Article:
Italian Sighthound

Black Italian Sighthound

The Italian Sighthound may be smaller than other sighthounds, but it is a real character.

Previously also known as the Italian Greyhound, the Italian Sighthound is the smallest sighthound breed. According to the breed standard, the Italian Sighthound is the prototype of tenderness and elegance. However, sighthound fans value most of all its friendly and curious nature.

Appearance: Small and graceful

According to the official FCI breed standard, the Italian Sighthound belongs to the FCI group 10 – and thus to the sighthound group. These slender, elegant dogs are primarily characterised by their graceful, streamlined physique.

How big is an Italian Sighthound?

With an average shoulder height of 32 to 38 centimetres and a maximum weight of around 5 kilograms, the Italian Sighthound is the smallest sighthound breed.

According to the FCI standard, the physique should represent an ‘exact miniature version of a large sighthound’. The Italian Sighthound thus has a slender physique and a quadratic torso.

Its head is elongated and narrow with a flat skull. The cheeks should have as little fat as possible. The ears are set high and folded back (rosebud ears). When the sighthound is alert, the ear straightens at the base. They are then called flying or propeller ears.

The Italian Sighthound’s tail is set low and tapers towards the tip. The rear half is curved. These elegant dogs also have large, round expressive eyes with a dark iris.

Italian Sighthound on a grass field © DoraZett /
The Italian Sighthound has a slender and elegant physique.

In which colours can this sighthound be found?

The fur of these dogs is short on the whole body, yet fine and silky. Italian Sighthounds should always be just one colour, although white markings on the chest and paws are tolerated.

These are the typical fur colours:

  • Black
  • Grey
  • Isabella (a light yellow or beige)

In addition, there is also a special fur: In the American Kennel Club, the American Italian Greyhound is recognised as an independent breed. It allows all colours apart from black, tan and brindle.

The many names of the Italian Sighthound

The Italian Sighthound has many names and was officially known as the Italian Greyhound until 2016. This name is still widely used today.

In Italy, its country of origin, the name Piccolo Levriero Italiano is also common.

Infographic Italian Sighthound © zooplus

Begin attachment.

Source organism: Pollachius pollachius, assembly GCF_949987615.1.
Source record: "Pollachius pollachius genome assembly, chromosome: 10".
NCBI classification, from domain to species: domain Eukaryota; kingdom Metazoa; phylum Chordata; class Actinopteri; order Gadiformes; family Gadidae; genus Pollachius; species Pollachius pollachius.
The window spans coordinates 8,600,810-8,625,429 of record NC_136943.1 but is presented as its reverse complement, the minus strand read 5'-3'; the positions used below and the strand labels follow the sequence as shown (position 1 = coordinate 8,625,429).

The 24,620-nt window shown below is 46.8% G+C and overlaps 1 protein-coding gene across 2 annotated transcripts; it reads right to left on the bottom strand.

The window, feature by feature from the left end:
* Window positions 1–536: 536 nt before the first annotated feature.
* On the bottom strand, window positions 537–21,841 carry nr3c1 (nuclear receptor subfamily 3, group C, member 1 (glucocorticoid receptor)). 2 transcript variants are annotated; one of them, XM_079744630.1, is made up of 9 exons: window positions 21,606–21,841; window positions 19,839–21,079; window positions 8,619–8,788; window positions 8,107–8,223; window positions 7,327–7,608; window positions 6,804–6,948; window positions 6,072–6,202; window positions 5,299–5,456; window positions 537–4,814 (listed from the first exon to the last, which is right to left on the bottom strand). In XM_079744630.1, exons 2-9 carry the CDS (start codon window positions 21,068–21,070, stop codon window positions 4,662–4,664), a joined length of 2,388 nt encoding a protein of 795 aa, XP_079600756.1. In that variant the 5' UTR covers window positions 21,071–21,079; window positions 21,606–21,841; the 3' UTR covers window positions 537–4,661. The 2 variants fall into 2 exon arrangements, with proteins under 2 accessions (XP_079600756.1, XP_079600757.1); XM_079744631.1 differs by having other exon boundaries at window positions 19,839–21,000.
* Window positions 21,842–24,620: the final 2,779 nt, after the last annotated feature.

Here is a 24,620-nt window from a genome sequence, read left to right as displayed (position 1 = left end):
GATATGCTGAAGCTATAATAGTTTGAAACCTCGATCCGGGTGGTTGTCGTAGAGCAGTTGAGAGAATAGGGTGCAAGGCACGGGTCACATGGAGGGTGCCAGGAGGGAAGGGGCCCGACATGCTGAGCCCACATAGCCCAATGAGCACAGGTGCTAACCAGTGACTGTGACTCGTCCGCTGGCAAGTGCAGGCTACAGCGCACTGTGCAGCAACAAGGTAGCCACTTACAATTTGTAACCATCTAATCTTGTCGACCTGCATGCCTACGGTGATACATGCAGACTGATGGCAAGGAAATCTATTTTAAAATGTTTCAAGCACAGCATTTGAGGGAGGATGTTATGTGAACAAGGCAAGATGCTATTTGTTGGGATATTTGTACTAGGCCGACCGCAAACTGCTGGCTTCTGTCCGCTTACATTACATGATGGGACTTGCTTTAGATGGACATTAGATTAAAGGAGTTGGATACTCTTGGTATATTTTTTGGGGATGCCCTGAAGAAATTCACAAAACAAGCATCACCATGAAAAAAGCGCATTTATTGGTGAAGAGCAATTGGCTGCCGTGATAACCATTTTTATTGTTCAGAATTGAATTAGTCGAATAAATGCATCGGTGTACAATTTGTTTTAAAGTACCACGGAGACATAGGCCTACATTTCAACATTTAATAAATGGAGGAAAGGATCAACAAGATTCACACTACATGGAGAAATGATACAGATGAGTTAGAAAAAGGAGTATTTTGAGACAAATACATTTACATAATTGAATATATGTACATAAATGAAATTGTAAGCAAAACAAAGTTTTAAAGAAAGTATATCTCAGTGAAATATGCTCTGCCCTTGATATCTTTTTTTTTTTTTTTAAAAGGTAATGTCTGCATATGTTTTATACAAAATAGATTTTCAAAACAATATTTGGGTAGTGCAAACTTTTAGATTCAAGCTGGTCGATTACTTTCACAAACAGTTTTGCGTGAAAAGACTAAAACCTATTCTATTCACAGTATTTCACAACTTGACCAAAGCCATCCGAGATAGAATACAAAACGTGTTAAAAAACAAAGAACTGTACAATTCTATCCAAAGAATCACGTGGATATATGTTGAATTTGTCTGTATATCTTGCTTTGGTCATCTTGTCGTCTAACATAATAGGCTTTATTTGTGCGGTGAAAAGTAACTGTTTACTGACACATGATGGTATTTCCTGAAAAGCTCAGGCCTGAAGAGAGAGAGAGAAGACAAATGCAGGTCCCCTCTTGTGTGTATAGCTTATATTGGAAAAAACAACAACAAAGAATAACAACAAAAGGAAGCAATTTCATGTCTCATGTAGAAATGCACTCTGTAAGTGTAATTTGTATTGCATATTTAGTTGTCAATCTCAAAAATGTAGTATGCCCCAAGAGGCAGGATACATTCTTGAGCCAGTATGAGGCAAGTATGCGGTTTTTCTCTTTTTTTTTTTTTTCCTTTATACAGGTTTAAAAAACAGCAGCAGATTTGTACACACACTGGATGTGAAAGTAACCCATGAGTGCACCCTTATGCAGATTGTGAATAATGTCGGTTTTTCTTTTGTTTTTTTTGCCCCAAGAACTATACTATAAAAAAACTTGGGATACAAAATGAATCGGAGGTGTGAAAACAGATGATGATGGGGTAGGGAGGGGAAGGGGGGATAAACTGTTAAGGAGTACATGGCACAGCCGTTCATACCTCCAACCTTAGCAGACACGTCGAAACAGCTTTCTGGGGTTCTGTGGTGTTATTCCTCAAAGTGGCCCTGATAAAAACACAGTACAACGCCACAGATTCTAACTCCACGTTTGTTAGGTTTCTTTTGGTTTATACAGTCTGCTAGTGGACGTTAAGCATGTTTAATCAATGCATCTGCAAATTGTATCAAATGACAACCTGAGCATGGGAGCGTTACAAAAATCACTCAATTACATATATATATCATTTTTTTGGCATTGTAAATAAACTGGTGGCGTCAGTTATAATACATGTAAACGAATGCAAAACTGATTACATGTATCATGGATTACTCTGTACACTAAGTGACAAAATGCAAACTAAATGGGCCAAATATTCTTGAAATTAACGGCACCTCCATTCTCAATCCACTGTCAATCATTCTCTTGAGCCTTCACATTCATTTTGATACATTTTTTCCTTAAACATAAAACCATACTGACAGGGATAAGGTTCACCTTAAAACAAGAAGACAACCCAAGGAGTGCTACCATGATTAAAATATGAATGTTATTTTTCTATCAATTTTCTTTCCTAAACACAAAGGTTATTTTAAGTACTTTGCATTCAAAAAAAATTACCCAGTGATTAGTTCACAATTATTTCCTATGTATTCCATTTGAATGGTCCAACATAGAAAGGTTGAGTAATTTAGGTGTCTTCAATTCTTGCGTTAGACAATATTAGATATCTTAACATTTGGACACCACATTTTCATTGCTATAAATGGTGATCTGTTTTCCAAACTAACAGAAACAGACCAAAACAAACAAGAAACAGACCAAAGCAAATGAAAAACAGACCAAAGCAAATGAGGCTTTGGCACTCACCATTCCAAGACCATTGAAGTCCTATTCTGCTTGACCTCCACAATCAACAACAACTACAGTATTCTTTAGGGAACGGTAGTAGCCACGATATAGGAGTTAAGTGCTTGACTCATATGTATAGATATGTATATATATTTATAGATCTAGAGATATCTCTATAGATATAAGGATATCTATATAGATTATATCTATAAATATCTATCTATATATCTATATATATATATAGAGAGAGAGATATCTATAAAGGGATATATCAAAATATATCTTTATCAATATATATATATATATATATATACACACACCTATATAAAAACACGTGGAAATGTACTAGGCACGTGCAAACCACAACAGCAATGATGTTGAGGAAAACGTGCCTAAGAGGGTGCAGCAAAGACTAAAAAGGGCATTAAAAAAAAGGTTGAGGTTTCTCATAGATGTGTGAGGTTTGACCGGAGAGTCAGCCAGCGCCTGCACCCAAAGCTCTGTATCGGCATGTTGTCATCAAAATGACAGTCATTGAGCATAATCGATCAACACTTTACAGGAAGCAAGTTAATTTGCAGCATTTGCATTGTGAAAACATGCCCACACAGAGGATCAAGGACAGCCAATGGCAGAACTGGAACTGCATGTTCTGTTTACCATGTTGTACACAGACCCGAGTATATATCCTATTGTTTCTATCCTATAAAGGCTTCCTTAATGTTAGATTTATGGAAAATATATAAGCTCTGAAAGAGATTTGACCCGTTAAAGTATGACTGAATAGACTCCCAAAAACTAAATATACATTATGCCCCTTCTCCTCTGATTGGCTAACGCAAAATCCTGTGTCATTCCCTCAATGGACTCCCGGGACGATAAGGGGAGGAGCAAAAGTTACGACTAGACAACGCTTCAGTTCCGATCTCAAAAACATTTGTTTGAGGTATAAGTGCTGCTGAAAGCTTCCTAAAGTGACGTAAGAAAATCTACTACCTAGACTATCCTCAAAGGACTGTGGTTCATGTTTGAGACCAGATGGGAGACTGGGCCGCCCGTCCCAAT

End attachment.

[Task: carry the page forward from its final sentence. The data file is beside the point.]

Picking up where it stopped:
The FCI standard describes the Italian Sighthound as a ‘model of grace and distinction’. This is certainly true from a visual perspective, but this curious bundle of energy has plenty more to offer in terms of character too.

Nature: A cheerful whirlwind

The Italian Sighthound appears delicate, almost fragile. But this first impression is deceptive, since these dogs are self-confident and tenacious.

These friendly sighthounds form a close bond with their human family and are considered quite bold. This can lead to a certain over-confidence in interactions with other dogs due to their size.

These cheerful forces of nature can become lapdogs if they’re in a cuddly mood, but only for as long as they want. At the same time, they are often so exuberant that they want to lick their owner and keep them company everywhere – be it on the sofa or in bed.

A dog for active people

Nevertheless, Italian Sighthounds are definitely no couch potatoes and want to experience plenty. This is why they constantly demand attention and take it if they don’t get it.

Some fans of the breed lovingly describe their dogs as little nuisances. The Italian Sighthound therefore makes high demands of its owners.


What do I have to consider with training a sighthound?

The Italian Sighthound learns quickly as it is intelligent, but it has no significant will-to-please when it comes to training. Total obedience isn’t a priority for sighthounds. Hence, consistency is particularly important with this breed. This is all the more true because these little dogs can be very assertive. 

The Italian Sighthound has centuries of hunting by sight and giving chase in its blood. If it sees a rabbit at a distance, this can trigger its hunting instinct. If you would like to allow your Italian Sighthound to roam freely outdoors, you should start with anti-hunting training as early as the puppy stage. 

Since the breeder forms a close bond with its owner and is happiest being everywhere, early training related to spending time alone is particularly important. 

Does the sighthound bark a lot? Most dogs of this breed are less communicative and bark relatively rarely. However, there are of course others that do like to bark more. In this case, you should be aware of how you can stop your four-legged friend from barking. 

Italian Sighthound playing with a toy © Pavel Kašák /
Italian Sighthounds are intelligent and constantly need action.

Behaviour and Care

What do I have to consider with owning an Italian Sighthound?

Although the Italian Sighthound is small, it makes great demands of its owners.

Who is the Italian Sighthound suited to?

The Italian Sighthound is a challenging dog. Hence, it is primarily suited to experienced dog lovers who can cope with the sometimes intense approach of this little whirlwind.

A safely fenced property with a garden to play in is ideal for this dog breed. Although the Italian Sighthound can stay alone for a few hours after the right training, you’re better off planning holidays with your four-legged companion.